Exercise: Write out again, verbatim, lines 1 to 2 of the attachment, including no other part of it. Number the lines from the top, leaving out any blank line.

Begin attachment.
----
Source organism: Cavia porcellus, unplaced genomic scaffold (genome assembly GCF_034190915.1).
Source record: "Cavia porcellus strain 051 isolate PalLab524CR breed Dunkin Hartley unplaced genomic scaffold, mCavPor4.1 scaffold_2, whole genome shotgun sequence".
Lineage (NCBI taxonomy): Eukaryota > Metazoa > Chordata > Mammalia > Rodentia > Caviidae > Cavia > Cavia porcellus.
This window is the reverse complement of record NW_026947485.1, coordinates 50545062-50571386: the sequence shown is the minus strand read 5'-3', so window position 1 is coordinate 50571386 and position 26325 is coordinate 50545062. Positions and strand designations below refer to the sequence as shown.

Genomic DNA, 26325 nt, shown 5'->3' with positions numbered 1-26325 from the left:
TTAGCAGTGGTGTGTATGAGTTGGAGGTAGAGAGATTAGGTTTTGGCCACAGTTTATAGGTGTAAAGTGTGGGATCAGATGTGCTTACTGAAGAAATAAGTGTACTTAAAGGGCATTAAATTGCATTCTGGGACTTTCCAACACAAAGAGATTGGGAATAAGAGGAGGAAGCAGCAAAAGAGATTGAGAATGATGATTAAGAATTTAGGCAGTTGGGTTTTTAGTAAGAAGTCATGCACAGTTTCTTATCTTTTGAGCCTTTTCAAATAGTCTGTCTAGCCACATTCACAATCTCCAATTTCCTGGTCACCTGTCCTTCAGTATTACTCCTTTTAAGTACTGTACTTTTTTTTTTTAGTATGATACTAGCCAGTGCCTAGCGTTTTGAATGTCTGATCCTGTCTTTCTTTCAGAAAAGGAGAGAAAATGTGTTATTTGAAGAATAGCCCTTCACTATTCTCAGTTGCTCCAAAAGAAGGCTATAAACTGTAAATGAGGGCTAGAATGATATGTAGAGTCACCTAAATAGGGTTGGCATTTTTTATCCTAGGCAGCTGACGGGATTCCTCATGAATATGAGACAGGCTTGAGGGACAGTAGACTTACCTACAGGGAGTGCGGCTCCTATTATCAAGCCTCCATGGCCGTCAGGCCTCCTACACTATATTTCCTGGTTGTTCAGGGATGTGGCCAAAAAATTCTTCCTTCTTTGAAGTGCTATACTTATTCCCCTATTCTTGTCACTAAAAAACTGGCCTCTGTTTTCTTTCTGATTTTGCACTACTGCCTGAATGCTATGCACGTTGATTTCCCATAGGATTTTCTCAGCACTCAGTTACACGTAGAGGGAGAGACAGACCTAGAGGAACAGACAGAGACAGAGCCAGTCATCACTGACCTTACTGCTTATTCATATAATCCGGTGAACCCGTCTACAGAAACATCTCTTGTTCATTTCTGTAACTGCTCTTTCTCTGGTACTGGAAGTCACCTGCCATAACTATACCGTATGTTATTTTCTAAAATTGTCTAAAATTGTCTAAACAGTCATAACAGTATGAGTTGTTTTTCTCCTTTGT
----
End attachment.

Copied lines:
Source organism: Cavia porcellus, unplaced genomic scaffold (genome assembly GCF_034190915.1).
Source record: "Cavia porcellus strain 051 isolate PalLab524CR breed Dunkin Hartley unplaced genomic scaffold, mCavPor4.1 scaffold_2, whole genome shotgun sequence".